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Advanced Yoga Practices
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Lesson 339 - Your Chosen Ideal (Audio)
New Visitors: It is recommended you read from the beginning of the archive, as previous lessons are prerequisite to this one. The first lesson is, "Why This Discussion?"
There are many forms of bhakti, as many as there are chosen ideals and attributes that we can imagine. Unlimited! Here, we will not get into well-known traditional expressions of bhakti very much. It is the province of the religions. For those who love to worship in their religious tradition, that is very good. For those who are not inclined that way, it is not the end of bhakti. Yoga and spiritual development can progress very well with or without traditional modes of worship. It can work either way, or both ways.
Directed desire is the essential ingredient in all spiritual practice. It is bhakti that gets us to our meditation seat each day. Then we easily favor the procedure of our practice. Daily yoga practices are designed to open us up steadily over time. Then we have a constantly purifying and opening nervous system, a growing desire for truth and enlightenment, and we are always hankering to go to the next level of unfoldment.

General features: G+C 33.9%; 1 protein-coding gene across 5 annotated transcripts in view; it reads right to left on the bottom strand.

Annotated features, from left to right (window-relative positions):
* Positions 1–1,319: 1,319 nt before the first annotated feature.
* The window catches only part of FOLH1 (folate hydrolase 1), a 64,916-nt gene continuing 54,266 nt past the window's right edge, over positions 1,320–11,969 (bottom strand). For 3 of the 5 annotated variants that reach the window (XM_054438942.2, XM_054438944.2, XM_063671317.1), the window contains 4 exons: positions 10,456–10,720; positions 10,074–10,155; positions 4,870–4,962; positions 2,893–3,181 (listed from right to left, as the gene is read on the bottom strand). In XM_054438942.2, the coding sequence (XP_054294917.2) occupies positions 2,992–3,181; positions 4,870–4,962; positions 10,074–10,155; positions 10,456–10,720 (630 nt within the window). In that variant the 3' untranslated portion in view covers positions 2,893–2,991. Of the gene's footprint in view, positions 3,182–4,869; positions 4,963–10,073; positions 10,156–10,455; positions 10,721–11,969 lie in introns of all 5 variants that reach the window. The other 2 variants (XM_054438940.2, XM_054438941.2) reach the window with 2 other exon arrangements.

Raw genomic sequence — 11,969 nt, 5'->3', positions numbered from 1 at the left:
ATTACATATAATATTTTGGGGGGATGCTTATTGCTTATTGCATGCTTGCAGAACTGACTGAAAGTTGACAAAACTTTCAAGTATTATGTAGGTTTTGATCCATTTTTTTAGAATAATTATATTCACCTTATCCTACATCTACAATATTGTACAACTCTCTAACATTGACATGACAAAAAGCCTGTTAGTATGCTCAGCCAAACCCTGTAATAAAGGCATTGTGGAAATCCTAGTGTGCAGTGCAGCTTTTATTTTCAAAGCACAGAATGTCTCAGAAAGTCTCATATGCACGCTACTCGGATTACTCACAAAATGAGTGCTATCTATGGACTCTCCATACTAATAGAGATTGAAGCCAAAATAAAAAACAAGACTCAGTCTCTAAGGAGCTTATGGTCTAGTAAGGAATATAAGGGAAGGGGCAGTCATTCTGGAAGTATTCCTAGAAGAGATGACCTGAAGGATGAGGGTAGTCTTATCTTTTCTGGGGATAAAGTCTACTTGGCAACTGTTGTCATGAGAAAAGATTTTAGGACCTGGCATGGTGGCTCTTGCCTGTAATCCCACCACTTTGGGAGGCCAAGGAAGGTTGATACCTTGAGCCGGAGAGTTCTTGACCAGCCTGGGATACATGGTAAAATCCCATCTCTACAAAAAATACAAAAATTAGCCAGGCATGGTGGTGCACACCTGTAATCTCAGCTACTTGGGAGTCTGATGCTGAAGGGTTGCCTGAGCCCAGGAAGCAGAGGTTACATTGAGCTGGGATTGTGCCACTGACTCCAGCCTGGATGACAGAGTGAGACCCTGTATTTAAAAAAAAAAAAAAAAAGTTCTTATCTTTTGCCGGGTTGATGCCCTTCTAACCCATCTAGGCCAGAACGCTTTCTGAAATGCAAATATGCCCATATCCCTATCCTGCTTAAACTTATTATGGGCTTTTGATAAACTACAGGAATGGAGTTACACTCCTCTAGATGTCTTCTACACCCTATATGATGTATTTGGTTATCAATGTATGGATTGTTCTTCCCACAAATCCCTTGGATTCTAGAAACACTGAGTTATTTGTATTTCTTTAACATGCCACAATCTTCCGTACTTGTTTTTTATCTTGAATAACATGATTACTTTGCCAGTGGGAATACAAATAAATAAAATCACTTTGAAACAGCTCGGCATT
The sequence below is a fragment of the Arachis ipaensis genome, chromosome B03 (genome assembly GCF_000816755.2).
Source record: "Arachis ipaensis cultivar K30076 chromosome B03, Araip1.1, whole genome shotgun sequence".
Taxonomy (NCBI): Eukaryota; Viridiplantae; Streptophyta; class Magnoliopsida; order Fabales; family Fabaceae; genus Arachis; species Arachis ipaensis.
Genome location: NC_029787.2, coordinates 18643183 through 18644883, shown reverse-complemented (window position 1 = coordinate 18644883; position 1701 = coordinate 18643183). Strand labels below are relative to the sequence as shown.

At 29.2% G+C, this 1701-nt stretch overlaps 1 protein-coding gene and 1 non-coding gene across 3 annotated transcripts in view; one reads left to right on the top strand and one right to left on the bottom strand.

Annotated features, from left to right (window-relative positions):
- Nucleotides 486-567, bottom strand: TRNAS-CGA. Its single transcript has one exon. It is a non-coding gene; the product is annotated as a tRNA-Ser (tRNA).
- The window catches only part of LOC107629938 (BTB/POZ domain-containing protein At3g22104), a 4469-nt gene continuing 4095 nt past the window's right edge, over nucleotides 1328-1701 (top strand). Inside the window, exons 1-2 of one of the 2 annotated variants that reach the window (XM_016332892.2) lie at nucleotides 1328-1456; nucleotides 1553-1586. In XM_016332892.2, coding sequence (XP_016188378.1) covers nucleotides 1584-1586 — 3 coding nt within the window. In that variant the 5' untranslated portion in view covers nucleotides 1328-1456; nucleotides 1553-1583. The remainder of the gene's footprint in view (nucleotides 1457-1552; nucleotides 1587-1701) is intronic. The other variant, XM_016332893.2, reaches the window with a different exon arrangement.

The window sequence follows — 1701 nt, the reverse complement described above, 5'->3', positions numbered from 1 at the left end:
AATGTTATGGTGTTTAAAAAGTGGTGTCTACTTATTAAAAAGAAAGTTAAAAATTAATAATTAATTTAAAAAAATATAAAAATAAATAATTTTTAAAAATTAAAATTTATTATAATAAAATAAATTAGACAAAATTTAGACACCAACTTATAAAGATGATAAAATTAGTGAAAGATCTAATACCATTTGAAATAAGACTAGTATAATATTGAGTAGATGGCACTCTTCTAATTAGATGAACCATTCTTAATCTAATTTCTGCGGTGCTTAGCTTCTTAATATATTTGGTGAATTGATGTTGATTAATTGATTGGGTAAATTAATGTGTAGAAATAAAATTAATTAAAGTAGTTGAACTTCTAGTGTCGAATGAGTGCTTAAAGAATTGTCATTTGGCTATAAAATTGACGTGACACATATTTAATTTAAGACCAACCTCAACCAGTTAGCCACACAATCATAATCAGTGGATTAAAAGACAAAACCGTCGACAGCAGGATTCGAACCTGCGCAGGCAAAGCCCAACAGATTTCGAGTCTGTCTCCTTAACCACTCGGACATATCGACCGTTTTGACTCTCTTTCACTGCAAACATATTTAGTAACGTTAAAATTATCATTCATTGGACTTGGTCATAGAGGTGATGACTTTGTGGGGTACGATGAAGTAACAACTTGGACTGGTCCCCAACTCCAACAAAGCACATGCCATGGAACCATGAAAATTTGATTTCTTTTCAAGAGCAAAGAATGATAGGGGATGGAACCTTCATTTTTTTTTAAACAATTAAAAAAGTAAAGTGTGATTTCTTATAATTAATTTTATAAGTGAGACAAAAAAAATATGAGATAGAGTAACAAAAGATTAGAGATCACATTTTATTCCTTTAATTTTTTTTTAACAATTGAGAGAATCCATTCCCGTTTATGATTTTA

Our ever-evolving chosen ideal is what keeps this process going up and up.
While we know that desire leads to action, we also know that desire left on its own without the benefit of an underlying vision will be pulling us in many directions at the same time. Our emotion is a powerful fuel, but if it is not provided with a reliable channel for its expression through desire, not much good will come from it. The mind is also involved in this, because it is our emotions expressing as desires that inform the mind. From there, it is onward to action. So, it all begins with how we point our emotions. It is about what we favor with our emotional energy. Desire is always seeking more, and it is up to us to provide that more in the form of an inspired vision, our chosen ideal.